Photographing the Cape fur seal
Our film Team, Mocean Pictures reccomend...
These inquisitive animals spend alot of their time on Geyser rock, but nonetheless they will often approach our boat during trips.
In both cases, we suggest a nice long lens and high shutter speed to ensure you capture these animals amazing character and personality.
Cape fur seal photographs
Once in a lifetime moments captured by our team...
Geyser rock (adjacent to Dyer Island) is home to nearly 60,000 Cape fur seals, the main food source for the legendary apex predator, the great white shark.
Michelle Wcisel is currently studying the Cape fur seal as part of her masters project, and shares some of their secrets below.
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General information – The cape fur seal
Cape fur seals are “endemic” to Namibia and South Africa. They are mammals, like us, which means they give live birth and feed their young with milk. They eat mostly boney fish, but do also eat squid, octopus, or crayfish if they find it. Female seals and their young are present year round and an adult female seal can weight around 80kgs. Fully grown male seals, or “bulls” can weight upwards of 300kgs, so you can definitely see the difference in their size! Bull seals are only present during the breeding season from November/December of every year. This is when male seals set up “harems” or territories of females to mate with. A female will raise one pup per year, and it is estimated that Geyser Rock can produce 10-12,000 seals pups per year (but not all survive their first year). Cape fur seals are famously the main prey for great white sharks.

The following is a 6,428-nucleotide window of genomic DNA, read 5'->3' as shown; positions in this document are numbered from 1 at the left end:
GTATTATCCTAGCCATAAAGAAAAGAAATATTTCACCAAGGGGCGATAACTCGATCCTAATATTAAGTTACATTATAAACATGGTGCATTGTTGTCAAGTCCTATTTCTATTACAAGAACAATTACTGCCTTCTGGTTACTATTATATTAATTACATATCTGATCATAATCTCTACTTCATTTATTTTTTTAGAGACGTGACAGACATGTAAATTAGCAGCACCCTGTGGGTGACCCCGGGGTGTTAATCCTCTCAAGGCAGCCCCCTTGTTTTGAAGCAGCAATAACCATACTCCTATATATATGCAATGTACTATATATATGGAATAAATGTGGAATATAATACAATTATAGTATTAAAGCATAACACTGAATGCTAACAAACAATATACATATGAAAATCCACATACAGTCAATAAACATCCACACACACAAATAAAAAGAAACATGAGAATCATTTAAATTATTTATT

Diet – Why would a seal eat a penguin?
More research needs to be done in order to understand the complex ecosystem surrounding Dyer Island. It is thought that small groups of “rogue” seals, typically young males, specialize in predating on seabirds. They do not consume the whole bird, but rather target the stomach cavity of returning birds. Returning birds are typically full of fish from foraging, so the seals are really after the fish meal inside destroying the bird in the process.
There is an especially delicate system at Dyer Island where penguin and seal colonies neighbor each other. Therefore, understanding the complexities of this system are imperative to the survival of the penguins.